"They were very strong and skilled climbers. It is a natural disaster and no one could do anything about it," Ishwari Paudel, the owner of the group, said in Kathmandu. The other victims were working for other mountaineering groups.
More than 4,000 climbers have scaled Everest's summit since it was first climbed by Sir Edmund Hillary and Tenzing Norgay Sherpa in 1953. The route they took along the South Col was the one hit by the avalanche on Friday.
Nearly 250 people have died on Everest, which is on the border between Nepal and the Chinese region of Tibet and can be climbed from both sides. Nepal is home to eight of the world's 14 highest peaks.
The search for those still missing has been called off for the night and will resume on Saturday, Lakpa Sherpa of the Himalayan Rescue Association told Reuters from Base Camp.
OTHER CLIMBERS CUT OFF
The avalanche hit the sherpa guides between Base Camp and Camp 1 at around 6:30 a.m., eyewitnesses and officials said. It occurred in the upper reaches of the Khumbu Icefall, a dangerous section known for frequent avalanches, Sherpa told Reuters.
"An estimated 100 sherpas or Westerners were estimated to be above the impact area and are cut off from returning to Base Camp until a new route can be put in," mountaineer and blogger Alan Arnette wrote from the scene, adding this could take days.
The rising number of tourists attempting to climb Everest in recent years has raised concerns about both safety and environmental damage, although Nepal still plans next year to cut fees for those wishing to do the trek.
Nepal's Tourism Ministry has issued permits to 334 foreign climbers to scale Everest this season, up from 328 for the whole of last year. An equal number of guides also climb the mountain to help the foreign mountaineers.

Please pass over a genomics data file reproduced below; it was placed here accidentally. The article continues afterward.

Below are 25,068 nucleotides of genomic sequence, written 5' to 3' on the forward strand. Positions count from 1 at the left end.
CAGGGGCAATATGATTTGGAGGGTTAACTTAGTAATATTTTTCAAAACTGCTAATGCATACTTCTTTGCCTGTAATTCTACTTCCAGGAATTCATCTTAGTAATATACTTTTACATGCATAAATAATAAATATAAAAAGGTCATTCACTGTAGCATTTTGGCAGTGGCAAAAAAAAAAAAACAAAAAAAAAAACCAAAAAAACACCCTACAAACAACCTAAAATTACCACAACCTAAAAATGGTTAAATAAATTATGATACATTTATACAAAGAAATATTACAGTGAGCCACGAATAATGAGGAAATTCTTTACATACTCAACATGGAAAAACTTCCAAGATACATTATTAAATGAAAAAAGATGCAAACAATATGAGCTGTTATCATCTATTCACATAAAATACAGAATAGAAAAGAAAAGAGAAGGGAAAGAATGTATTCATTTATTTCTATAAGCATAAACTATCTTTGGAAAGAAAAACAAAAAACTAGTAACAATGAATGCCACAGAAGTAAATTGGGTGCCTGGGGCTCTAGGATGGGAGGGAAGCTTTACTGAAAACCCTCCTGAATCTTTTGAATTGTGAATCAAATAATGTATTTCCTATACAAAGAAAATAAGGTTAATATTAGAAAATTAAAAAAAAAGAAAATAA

A travel blog for 67-year-old Ed Marzec, a Californian attempting to become the oldest American to climb Everest, reported that he was among tourists preparing to set out when the avalanche happened.
"We've just heard from Ed. He is safe and sound at Base Camp," said the updated simply signed "Dan".
"Asha, a sherpa on Ed's team, has been lost in the avalanche," the update continued. "He was a member of the pioneering Sherpa group who went up to first camp to set ropes. He has a wife and two young children, ages one and three."
Overcrowding is a problem near the summit, where climbers wait their turn to scale or descend a steep rock formation called the Hillary Step, but Paudel of the Himalayan Guides said of the accident: "It had nothing to do with the overcrowding."
Authorities are installing two ropes - one to go up and one to come down - in an effort to ease congestion at the Hillary Step, located in Everest's "death zone" because of its thin air.
The climbing season usually ends in late May when rainy season winds and clouds push up from the south to cloak the Himalayas, making high altitude climbing virtually impossible.
- By Reuters